Pushing a local git repo to a bare remote

This post was written 4 years ago.
Thu, 08 Nov 2012
Often I create a git repo locally, but then want to push it to a remotely hosted repo.

On the server, create a folder and move into it, then:-

git init --bare

Then in your local git repo:-

git remote add origin ssh://username@yourserver/path/to/repo.git
git push --all origin

(this assumes your remote repo is accessible via ssh)
Tags: git /

The basics of git (or at least how i've been using it)

This post was written 5 years ago.
Thu, 05 Jan 2012
A while back I wrote about how I use subversion (SVN) version control as part of my workflow, when working alone and as part of a team. I've observed many of my friends and colleagues dropping SVN and moving onto GIT, and used it when working on swoop patagonia but personally carried on using SVN as my default preference, in a "if it ain't broke don't fix it" kind of way.

However, this has recently changed, having learned a bit more about it using it as part of the workflow at my new gig at potato, I can't see me creating any more SVN repos by choice. So here is how i'm using it - note this is very basic usage - i'm far from an expert at this point.

The basic setup is similar to how i've been using svn:-

  1. Create a repo on a remote host (e.g. github/unfuddle/my own server)
  2. Check it out to my local machine (in git terminology "clone" it)
  3. Make some changes, add some new files, delete files
  4. Commit changes back to the remote repo (in git you commit locally, then push the changes back to the server)

To clone the repository to your machine:-

git clone https://your/repote/repo

To add new files to it:-

git add /your/new/file

To see the status of your local repo

git status

To commit changes (this is where SVN users get confused), first "stage" your changes:-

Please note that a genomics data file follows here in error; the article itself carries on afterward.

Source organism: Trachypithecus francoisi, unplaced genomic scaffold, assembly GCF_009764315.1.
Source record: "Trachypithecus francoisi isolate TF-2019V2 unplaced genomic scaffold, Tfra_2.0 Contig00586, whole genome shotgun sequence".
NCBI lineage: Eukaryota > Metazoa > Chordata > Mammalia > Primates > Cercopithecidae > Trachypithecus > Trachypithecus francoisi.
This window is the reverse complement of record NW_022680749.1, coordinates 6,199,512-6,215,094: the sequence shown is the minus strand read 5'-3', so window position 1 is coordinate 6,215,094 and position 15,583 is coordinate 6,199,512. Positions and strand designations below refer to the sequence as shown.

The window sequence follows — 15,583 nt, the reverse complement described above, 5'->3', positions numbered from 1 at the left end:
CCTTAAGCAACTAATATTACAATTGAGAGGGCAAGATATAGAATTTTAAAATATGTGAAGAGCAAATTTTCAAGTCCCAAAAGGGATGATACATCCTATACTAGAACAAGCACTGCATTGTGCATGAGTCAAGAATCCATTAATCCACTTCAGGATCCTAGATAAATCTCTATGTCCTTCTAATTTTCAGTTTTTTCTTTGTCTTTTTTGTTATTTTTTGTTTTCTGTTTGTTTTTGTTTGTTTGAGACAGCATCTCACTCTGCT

git add /the/file/you/changed/or/added

Then commit (note this just commits it locally):-

git commit -m 'message here'

or to add a commit message using your default editor:-

git commit

So at this point you haven't sent anything back to the remote repo, you can carry on making changes and committing locally (this is one of the advantages of GIT over SVN). When you are ready to update the remote repo:-

First pull down any changes from the remote repo (assuming you are still on the master branch - i'll come to branching later):-

git pull origin master

At this point if there are any conflicts you will need to resolve them, which is usually a case of editing any conflicted files, then adding and committing them. Then you push:-

git push origin master

So this is basically not far off how I used to work with SVN - the only difference being that I have a local change history, so (in theory at least) I can roll back changes if I get into a mess.

Where it gets more interesting and useful is where you introduce branches. I know SVN has branching, but i've mostly ignored it, but with GIT i'm always creating branches, which i'll cover in another post..
This post was written 5 years ago, which in internet time is really, really old. This means that what is written above, and the links contained within, may now be obsolete, inaccurate or wildly out of context, so please bear that in mind :)
Tags: git /

Swoop Travel site launched - first real Django project and first output from Foundry

This post was written 7 years ago.
Thu, 15 Jul 2010
swoop travel homepage
A couple of months ago, freelancers Dan Fairs, Dan Hilton and myself discussed the idea of teaming up to offer services beyond those that we could offer individually. We came up with the identity Foundry, and decided that we wanted to work on interesting projects, mainly using the Django framework.

No sooner had we come up with the idea, I was approached to build a website for new adventure travel company swoop travel, and I decided it would be an ideal project to work on as a collaboration. It has worked out really well and "phase one" of the site went live yesterday, providing information and filtered searches about trekking in patagonia, specifically trekking in the Torres del Paine national park.

This was my first Django project, and although all the heavy lifting was done by the two Dan's while I concentrated on the front end, it was a great introduction to working with the framework. One of the big wins was having the admin site in place very early on in the project allowing all the trip and operator information to be input as we built the site. It was also my first proper introduction to GIT source control, which worked out well for distributed collaborative working.

Looking forward to the next phase of this project and more collaborative projects!
This post was written 7 years ago, which in internet time is really, really old. This means that what is written above, and the links contained within, may now be obsolete, inaccurate or wildly out of context, so please bear that in mind :)
Tags: django / portfolio / foundry / git /